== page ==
What is in this article?:
- Ahold Reacts, Adjusts to an Evolving Competitive Climate
- Strategic Growth Plan
“We are prepared to react to the competitive market as it changes. Whether that will change more or less in 2013 depends more on our competitors than ourselves."
— Carl Schlicker, COO, Ahold USA
Strategic Growth Plan
In all of those cases, Schlicker said Ahold took advantage of its lead time to assess its strengths and vulnerabilities, and develop specific strategies and tactics necessary to be effective in each case. Those plans are subject to approval for financial return and operate within Ahold’s “Reshaping Retail” framework, a companywide strategic growth plan that seeks to improve shopper loyalty, broaden offerings and expand geographic reach, supported by cost reduction and emphasis on responsible retailing.
A program of store investments for renovations and an approach to acquisitions with an eye toward expanding where organic growth is difficult to come by have also contributed to Ahold’s U.S. growth, Schlicker said. The Genuardi’s deal — which opened up the demographically attractive but tight Philadelphia suburbs — and an acquisition of two former King Kullen stores in New York’s Staten Island are two such examples.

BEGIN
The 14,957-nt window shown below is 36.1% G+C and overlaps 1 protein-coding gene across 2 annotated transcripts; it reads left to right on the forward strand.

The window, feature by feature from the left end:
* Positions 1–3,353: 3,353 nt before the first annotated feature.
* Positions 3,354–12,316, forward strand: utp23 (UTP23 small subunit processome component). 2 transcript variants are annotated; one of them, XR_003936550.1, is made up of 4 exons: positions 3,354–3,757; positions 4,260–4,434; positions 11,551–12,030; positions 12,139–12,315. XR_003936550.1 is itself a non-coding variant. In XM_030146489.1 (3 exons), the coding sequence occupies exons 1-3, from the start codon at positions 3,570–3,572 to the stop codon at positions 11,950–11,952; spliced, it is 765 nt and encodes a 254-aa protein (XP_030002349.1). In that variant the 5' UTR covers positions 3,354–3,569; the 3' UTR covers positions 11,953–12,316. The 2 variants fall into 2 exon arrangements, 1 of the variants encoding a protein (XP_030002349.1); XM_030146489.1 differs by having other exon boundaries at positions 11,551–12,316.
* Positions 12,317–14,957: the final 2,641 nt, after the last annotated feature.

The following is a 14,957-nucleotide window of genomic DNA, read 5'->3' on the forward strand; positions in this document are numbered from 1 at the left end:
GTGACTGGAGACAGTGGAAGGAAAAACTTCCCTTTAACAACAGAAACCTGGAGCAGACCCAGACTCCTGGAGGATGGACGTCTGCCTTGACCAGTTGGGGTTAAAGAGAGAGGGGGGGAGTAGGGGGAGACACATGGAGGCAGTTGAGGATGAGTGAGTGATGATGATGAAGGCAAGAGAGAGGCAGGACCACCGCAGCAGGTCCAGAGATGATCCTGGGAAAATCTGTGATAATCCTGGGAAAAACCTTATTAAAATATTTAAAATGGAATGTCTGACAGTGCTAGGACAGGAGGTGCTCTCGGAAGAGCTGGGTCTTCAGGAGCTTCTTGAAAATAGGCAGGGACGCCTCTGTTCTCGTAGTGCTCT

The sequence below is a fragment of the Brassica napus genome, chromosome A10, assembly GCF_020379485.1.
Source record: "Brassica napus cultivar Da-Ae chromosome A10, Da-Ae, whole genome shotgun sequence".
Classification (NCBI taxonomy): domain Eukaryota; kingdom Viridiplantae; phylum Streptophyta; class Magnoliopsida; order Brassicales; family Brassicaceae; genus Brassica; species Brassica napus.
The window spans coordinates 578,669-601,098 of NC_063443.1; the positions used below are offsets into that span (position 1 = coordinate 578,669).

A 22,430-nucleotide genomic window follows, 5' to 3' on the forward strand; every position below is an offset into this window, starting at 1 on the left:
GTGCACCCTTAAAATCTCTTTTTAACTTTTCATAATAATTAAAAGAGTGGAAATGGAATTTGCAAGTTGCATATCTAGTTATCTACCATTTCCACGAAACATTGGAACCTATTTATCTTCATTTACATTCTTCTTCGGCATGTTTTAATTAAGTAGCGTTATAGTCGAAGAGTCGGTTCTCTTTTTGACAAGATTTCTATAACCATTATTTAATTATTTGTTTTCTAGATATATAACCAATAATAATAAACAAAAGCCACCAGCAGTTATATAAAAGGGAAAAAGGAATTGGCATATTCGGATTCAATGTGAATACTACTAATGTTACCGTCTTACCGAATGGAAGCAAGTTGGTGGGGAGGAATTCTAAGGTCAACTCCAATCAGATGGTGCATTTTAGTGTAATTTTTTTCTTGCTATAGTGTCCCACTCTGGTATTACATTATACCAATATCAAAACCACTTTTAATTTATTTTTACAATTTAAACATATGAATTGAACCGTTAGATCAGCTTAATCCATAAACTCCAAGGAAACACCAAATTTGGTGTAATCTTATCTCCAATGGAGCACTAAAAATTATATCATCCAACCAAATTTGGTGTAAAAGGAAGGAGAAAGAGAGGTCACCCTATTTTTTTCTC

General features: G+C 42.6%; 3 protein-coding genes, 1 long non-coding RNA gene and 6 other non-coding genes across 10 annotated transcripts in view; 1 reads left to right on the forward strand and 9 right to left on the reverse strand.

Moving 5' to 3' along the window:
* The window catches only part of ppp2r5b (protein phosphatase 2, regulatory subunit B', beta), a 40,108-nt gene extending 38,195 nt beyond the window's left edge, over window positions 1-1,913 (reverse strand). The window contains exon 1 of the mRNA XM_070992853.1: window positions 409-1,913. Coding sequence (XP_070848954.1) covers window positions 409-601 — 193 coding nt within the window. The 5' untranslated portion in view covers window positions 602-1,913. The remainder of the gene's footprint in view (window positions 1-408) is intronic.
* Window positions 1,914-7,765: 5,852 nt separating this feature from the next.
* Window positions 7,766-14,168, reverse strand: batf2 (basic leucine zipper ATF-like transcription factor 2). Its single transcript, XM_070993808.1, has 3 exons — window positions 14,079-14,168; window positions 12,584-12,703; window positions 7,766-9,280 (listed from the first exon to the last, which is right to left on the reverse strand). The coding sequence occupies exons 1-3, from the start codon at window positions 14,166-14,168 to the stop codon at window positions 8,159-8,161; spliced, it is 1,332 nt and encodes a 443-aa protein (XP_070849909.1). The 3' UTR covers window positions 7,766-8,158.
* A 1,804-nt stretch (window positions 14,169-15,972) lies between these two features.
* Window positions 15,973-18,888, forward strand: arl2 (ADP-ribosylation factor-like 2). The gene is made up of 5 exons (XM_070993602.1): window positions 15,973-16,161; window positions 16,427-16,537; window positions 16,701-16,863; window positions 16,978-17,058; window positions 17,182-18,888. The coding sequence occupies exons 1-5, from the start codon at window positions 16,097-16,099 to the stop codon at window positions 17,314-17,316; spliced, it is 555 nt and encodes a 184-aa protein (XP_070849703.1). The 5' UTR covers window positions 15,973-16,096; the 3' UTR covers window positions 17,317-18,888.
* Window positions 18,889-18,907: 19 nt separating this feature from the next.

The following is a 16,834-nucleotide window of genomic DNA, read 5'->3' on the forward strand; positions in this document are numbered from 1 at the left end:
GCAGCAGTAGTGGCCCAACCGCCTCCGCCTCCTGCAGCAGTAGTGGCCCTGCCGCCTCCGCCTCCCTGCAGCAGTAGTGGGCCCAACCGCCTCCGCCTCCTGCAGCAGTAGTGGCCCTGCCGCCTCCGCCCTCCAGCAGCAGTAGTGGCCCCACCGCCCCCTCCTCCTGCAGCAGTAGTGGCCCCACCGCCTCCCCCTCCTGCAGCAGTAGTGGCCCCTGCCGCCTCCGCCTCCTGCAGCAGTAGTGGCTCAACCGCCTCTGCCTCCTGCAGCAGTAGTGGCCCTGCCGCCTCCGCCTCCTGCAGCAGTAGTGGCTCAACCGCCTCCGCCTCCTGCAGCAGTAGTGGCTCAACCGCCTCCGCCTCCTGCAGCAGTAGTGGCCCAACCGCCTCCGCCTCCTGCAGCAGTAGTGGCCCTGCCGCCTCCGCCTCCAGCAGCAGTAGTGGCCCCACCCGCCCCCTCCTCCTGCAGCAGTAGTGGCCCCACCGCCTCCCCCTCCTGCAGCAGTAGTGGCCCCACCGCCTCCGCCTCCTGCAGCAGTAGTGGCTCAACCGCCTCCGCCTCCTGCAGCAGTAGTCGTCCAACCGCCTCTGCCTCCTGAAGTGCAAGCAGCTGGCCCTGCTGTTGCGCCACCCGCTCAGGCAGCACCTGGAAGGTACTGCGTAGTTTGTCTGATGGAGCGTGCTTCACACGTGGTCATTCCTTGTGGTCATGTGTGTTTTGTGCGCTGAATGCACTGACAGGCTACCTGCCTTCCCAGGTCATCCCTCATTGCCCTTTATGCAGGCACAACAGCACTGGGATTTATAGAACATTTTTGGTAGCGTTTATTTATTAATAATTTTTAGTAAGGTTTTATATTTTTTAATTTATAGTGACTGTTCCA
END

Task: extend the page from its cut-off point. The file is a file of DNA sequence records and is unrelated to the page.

“I have a long association with Giant-Carlisle but there were literally some areas that for 14 years … we wanted to have a store but there weren’t any,” he said. In Staten Island, the two acquired King Kullen stores — in conjunction with existing stores and a new build set to open next year — should position Stop & Shop as the borough’s market-share leader.
“We were No. 3 or 4 on Staten Island only a few years ago,” Schlicker noted. The Stop & Shop-Metro New York division as a whole was gaining on A&P for the No. 2 overall position in its market, which includes metro New York, Long Island and New Jersey.
In Wynnewood, a handsome 100-year-old building that originally housed a John Wanamaker’s department store, Ahold converted the 42,000-square-foot former Genuardi’s behind a sensitivity to local tastes — expanding kosher offerings, for example — along with a brighter interior look and a stronger price message including a greater emphasis on private brands and a “wall of values” where shoppers can find items on weekly special.
|Suggested Categories||More from Supermarketnews|